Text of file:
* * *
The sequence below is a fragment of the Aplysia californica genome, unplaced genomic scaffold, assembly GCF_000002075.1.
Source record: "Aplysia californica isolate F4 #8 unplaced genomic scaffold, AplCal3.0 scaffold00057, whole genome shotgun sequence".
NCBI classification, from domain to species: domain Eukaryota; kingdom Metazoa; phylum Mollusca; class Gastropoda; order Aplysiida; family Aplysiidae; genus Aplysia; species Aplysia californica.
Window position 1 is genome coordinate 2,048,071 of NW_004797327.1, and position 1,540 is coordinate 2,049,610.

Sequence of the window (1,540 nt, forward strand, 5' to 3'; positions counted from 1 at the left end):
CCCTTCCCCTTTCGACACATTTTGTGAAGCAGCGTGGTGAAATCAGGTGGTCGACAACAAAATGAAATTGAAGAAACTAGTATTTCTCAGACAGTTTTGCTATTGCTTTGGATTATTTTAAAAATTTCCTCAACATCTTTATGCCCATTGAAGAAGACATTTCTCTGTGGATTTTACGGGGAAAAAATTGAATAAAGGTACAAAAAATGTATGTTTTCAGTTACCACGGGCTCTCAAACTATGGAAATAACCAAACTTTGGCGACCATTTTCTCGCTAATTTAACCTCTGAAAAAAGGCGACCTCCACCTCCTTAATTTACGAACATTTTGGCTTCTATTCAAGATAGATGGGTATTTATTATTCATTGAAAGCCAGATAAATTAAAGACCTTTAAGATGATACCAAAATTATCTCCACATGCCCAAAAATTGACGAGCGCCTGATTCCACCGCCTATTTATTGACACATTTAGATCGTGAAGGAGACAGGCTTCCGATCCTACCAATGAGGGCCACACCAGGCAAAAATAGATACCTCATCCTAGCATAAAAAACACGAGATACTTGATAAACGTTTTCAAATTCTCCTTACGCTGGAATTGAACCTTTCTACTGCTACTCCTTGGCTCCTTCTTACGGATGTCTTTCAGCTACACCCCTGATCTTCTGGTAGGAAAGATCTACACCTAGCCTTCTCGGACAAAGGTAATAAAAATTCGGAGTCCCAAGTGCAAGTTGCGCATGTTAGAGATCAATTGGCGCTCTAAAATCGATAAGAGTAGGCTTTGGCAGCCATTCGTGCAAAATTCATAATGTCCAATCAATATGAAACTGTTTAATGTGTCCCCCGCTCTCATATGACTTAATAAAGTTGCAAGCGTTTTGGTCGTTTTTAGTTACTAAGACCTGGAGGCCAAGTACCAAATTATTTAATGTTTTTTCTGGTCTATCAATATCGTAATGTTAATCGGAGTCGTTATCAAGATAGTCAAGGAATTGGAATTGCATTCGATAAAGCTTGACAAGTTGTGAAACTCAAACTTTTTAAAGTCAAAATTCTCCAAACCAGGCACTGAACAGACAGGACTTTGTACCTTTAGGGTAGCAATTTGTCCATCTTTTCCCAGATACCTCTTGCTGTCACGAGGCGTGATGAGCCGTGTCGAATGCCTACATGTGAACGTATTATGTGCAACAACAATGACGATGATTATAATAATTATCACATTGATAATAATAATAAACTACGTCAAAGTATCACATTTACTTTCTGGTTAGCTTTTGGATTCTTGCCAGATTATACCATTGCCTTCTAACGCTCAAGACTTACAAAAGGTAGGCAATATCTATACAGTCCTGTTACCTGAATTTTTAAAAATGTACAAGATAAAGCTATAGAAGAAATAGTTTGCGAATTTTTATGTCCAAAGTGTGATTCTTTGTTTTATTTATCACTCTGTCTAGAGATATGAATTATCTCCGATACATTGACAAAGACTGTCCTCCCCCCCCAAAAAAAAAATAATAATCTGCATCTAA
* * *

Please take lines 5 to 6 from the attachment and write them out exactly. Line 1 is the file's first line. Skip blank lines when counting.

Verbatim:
Sequence of the window (1,540 nt, forward strand, 5' to 3'; positions counted from 1 at the left end):
CCCTTCCCCTTTCGACACATTTTGTGAAGCAGCGTGGTGAAATCAGGTGGTCGACAACAAAATGAAATTGAAGAAACTAGTATTTCTCAGACAGTTTTGCTATTGCTTTGGATTATTTTAAAAATTTCCTCAACATCTTTATGCCCATTGAAGAAGACATTTCTCTGTGGATTTTACGGGGAAAAAATTGAATAAAGGTACAAAAAATGTATGTTTTCAGTTACCACGGGCTCTCAAACTATGGAAATAACCAAACTTTGGCGACCATTTTCTCGCTAATTTAACCTCTGAAAAAAGGCGACCTCCACCTCCTTAATTTACGAACATTTTGGCTTCTATTCAAGATAGATGGGTATTTATTATTCATTGAAAGCCAGATAAATTAAAGACCTTTAAGATGATACCAAAATTATCTCCACATGCCCAAAAATTGACGAGCGCCTGATTCCACCGCCTATTTATTGACACATTTAGATCGTGAAGGAGACAGGCTTCCGATCCTACCAATGAGGGCCACACCAGGCAAAAATAGATACCTCATCCTAGCATAAAAAACACGAGATACTTGATAAACGTTTTCAAATTCTCCTTACGCTGGAATTGAACCTTTCTACTGCTACTCCTTGGCTCCTTCTTACGGATGTCTTTCAGCTACACCCCTGATCTTCTGGTAGGAAAGATCTACACCTAGCCTTCTCGGACAAAGGTAATAAAAATTCGGAGTCCCAAGTGCAAGTTGCGCATGTTAGAGATCAATTGGCGCTCTAAAATCGATAAGAGTAGGCTTTGGCAGCCATTCGTGCAAAATTCATAATGTCCAATCAATATGAAACTGTTTAATGTGTCCCCCGCTCTCATATGACTTAATAAAGTTGCAAGCGTTTTGGTCGTTTTTAGTTACTAAGACCTGGAGGCCAAGTACCAAATTATTTAATGTTTTTTCTGGTCTATCAATATCGTAATGTTAATCGGAGTCGTTATCAAGATAGTCAAGGAATTGGAATTGCATTCGATAAAGCTTGACAAGTTGTGAAACTCAAACTTTTTAAAGTCAAAATTCTCCAAACCAGGCACTGAACAGACAGGACTTTGTACCTTTAGGGTAGCAATTTGTCCATCTTTTCCCAGATACCTCTTGCTGTCACGAGGCGTGATGAGCCGTGTCGAATGCCTACATGTGAACGTATTATGTGCAACAACAATGACGATGATTATAATAATTATCACATTGATAATAATAATAAACTACGTCAAAGTATCACATTTACTTTCTGGTTAGCTTTTGGATTCTTGCCAGATTATACCATTGCCTTCTAACGCTCAAGACTTACAAAAGGTAGGCAATATCTATACAGTCCTGTTACCTGAATTTTTAAAAATGTACAAGATAAAGCTATAGAAGAAATAGTTTGCGAATTTTTATGTCCAAAGTGTGATTCTTTGTTTTATTTATCACTCTGTCTAGAGATATGAATTATCTCCGATACATTGACAAAGACTGTCCTCCCCCCCCAAAAAAAAAATAATAATCTGCATCTAA